YouTube Premium/Neon

Chances are you know filmmaker Joseph Kahn even if you don’t know who he is.

He’s directed countless commercials and music videos (most recently for Taylor Swift, with whom he enjoys a fruitful creative partnership). Also, he occasionally directs really amazing feature films. His first film was 2004’s “Torque,” a movie that should have been a cheap, “Fast & the Furious” knockoff but, thanks to Kahn’s sense of humor and heightened visual sense, was turned into something much weirder and more lovable. His second feature was 2011’s “Detention,” a little-seen but truly incredible horror comedy. And now, finally, he’s back with his third film, “Bodied,” in theaters now.

“Bodied” is a raucous comedy that is also super insightful and perfect for today’s political climate. It follows a nerdy graduate student (Calum Worthy), who is writing his thesis on battle rap and soon gets sucked into that world. Sure, it’s offensive and occasionally callous, but it’s also beautifully directed and smartly written, the kind of thing that would be more shocking if it weren’t so authentically true. It’s one of this fall’s must-see movies and, really, you should see it.

We got to chat with Kahn about why he chose “Bodied” as his third feature, what he learned from his experience trying to get people to see “Detention,” and whether or not he’s interested in taking on another big budget studio movie.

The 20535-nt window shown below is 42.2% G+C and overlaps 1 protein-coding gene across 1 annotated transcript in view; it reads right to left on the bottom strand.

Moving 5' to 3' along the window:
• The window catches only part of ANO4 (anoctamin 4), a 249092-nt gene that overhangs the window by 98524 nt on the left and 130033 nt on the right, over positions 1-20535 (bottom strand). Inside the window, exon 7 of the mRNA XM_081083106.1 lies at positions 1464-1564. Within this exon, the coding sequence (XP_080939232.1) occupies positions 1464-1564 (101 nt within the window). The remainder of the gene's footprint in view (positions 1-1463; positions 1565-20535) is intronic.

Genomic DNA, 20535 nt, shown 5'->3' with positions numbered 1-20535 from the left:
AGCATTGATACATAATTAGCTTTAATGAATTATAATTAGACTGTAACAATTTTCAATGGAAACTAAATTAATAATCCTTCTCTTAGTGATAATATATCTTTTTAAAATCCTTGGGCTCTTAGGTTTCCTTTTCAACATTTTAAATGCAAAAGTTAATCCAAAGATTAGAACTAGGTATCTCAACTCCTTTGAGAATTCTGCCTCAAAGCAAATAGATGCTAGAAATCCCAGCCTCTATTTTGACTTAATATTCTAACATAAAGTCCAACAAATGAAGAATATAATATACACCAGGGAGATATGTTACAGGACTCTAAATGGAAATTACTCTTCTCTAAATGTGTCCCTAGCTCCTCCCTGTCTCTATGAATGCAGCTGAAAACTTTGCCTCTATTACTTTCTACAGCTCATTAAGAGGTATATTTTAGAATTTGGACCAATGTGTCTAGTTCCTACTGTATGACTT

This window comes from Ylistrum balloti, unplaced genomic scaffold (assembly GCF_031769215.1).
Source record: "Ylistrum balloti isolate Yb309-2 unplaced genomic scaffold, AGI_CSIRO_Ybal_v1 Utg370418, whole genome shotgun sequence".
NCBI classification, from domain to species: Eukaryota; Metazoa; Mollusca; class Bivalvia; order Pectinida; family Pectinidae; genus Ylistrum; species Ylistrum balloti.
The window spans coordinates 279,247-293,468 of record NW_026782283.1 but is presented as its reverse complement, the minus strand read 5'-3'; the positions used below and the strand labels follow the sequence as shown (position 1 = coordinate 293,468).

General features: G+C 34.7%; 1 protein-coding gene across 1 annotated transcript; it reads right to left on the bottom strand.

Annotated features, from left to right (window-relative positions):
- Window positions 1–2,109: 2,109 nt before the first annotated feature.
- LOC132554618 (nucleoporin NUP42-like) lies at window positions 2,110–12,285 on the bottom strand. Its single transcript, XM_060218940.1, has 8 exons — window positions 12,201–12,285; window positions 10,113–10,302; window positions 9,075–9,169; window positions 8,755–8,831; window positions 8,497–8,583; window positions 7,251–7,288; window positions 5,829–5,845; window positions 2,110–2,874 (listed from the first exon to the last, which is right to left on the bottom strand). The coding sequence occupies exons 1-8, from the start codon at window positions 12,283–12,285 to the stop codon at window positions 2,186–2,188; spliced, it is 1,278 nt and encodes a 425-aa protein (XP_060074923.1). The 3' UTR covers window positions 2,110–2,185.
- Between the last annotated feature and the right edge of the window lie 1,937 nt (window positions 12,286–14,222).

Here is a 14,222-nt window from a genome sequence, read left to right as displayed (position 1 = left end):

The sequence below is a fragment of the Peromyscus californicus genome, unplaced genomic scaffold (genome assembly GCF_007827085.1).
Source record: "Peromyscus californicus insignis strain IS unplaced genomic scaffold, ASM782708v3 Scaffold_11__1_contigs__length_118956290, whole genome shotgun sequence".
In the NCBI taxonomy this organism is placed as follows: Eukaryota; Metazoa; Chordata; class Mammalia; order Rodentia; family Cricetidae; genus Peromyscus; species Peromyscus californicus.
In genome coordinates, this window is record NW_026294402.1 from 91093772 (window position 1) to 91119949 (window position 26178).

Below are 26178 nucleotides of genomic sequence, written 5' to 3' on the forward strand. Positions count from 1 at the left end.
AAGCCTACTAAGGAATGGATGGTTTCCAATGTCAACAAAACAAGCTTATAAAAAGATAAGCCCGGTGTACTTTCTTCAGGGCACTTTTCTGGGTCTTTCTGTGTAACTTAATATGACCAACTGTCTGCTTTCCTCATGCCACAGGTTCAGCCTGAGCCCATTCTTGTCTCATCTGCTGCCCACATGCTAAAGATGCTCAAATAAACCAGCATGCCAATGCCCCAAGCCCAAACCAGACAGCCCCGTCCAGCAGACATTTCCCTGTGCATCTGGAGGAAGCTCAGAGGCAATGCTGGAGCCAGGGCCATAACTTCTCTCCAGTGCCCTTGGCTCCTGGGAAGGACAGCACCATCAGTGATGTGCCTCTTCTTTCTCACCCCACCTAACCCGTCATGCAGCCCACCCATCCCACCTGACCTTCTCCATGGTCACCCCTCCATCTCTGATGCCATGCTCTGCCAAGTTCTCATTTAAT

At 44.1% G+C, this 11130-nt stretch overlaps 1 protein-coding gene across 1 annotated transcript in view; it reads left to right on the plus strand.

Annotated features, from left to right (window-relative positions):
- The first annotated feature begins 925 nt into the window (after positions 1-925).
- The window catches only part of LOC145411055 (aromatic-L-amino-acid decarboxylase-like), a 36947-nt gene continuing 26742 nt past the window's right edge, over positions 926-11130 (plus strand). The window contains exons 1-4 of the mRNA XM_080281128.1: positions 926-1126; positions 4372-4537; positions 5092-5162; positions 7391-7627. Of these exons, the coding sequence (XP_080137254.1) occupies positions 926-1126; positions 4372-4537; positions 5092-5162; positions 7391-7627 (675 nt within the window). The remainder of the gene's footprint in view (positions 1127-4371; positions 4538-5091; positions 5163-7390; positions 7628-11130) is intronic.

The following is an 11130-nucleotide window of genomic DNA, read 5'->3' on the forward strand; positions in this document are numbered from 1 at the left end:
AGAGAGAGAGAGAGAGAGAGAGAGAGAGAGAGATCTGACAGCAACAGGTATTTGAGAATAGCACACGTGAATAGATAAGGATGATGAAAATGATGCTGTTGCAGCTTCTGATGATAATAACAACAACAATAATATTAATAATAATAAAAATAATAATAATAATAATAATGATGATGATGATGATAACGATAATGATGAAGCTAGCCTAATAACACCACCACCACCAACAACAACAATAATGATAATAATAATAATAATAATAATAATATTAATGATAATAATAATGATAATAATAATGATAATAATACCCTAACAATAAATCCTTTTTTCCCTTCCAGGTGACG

Moviefone: You have a lot of other commitments, whether it’s commercials or music videos. What about “Bodied” made you stop and take the time to invest in a feature?

Kahn: I love making feature films, even though I only make one once a decade or something. And I only like making them when I think I have something to say. And the entire offense culture of being hyper-woke and politically correct versus, on the flipside, people being incredibly incorrect in battle rap, seemed like a good prism to discuss the world as it is today.

The film is based, in part, on a true story. Did you know the story beforehand?

Oh, yeah. I’ve been a big battle rap fan since the early ‘90s. It had a very different incarnation back then. It wasn’t spoken word or acapella per se, and I’ve been working with Eminem for many, many years. But it wasn’t until the last couple of years, when the culture had gotten to a crisis point of people failing to communicate with one another, that a venue where people stand in front of each other and say the meanest things possible, would be an interesting thing to put out in the political climate of today.

YouTube Premium/Neon

What was it like working with Eminem as a producer and someone who helped shepherd the project along?

Are you kidding me? The king of battle rap blessing us with his presence? I soaked up everything he said like a sponge. He had opinions on a lot of things. I think authenticity was a big thing for him and making sure there were no false beats. And the process of how people think of raps in the midst of battle was an interesting perspective. By the time we were done with it, I think Eminem actually thought that Calum could actually wrap, which I think is a huge compliment to us. The funny thing is that everything we did was pre-written, but by the time Eminem saw the finished film he asked, “Did Calum come up with a lot of that on the spot?” Because to Eminem, that’s what he would do. He would just come up with that on the spot. But no, they’re all pre-written.